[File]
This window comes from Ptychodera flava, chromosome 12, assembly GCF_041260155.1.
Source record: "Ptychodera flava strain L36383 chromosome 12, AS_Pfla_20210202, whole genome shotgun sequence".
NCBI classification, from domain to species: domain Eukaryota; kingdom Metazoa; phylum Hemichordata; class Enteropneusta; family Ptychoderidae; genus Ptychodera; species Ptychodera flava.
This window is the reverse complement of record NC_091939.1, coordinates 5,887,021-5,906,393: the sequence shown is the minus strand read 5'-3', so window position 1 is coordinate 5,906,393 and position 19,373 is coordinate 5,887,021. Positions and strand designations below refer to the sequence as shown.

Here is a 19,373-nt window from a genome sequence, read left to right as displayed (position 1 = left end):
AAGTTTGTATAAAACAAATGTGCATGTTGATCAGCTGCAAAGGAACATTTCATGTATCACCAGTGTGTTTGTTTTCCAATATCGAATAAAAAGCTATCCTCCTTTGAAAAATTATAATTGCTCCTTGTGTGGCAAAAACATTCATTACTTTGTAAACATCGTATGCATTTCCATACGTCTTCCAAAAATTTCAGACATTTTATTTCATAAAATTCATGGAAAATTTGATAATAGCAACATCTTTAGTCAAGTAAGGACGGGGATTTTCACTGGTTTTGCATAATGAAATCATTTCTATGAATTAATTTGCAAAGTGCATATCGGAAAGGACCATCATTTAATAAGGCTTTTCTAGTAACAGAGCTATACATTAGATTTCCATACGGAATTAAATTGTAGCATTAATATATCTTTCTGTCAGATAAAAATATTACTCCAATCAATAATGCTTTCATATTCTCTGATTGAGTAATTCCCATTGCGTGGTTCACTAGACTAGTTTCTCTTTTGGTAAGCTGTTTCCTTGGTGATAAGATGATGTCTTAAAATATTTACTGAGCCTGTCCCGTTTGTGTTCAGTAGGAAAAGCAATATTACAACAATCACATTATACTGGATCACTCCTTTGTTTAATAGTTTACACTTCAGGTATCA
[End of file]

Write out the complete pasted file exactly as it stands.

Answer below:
This window comes from Ptychodera flava, chromosome 12, assembly GCF_041260155.1.
Source record: "Ptychodera flava strain L36383 chromosome 12, AS_Pfla_20210202, whole genome shotgun sequence".
NCBI classification, from domain to species: domain Eukaryota; kingdom Metazoa; phylum Hemichordata; class Enteropneusta; family Ptychoderidae; genus Ptychodera; species Ptychodera flava.
This window is the reverse complement of record NC_091939.1, coordinates 5,887,021-5,906,393: the sequence shown is the minus strand read 5'-3', so window position 1 is coordinate 5,906,393 and position 19,373 is coordinate 5,887,021. Positions and strand designations below refer to the sequence as shown.

Here is a 19,373-nt window from a genome sequence, read left to right as displayed (position 1 = left end):
AAGTTTGTATAAAACAAATGTGCATGTTGATCAGCTGCAAAGGAACATTTCATGTATCACCAGTGTGTTTGTTTTCCAATATCGAATAAAAAGCTATCCTCCTTTGAAAAATTATAATTGCTCCTTGTGTGGCAAAAACATTCATTACTTTGTAAACATCGTATGCATTTCCATACGTCTTCCAAAAATTTCAGACATTTTATTTCATAAAATTCATGGAAAATTTGATAATAGCAACATCTTTAGTCAAGTAAGGACGGGGATTTTCACTGGTTTTGCATAATGAAATCATTTCTATGAATTAATTTGCAAAGTGCATATCGGAAAGGACCATCATTTAATAAGGCTTTTCTAGTAACAGAGCTATACATTAGATTTCCATACGGAATTAAATTGTAGCATTAATATATCTTTCTGTCAGATAAAAATATTACTCCAATCAATAATGCTTTCATATTCTCTGATTGAGTAATTCCCATTGCGTGGTTCACTAGACTAGTTTCTCTTTTGGTAAGCTGTTTCCTTGGTGATAAGATGATGTCTTAAAATATTTACTGAGCCTGTCCCGTTTGTGTTCAGTAGGAAAAGCAATATTACAACAATCACATTATACTGGATCACTCCTTTGTTTAATAGTTTACACTTCAGGTATCA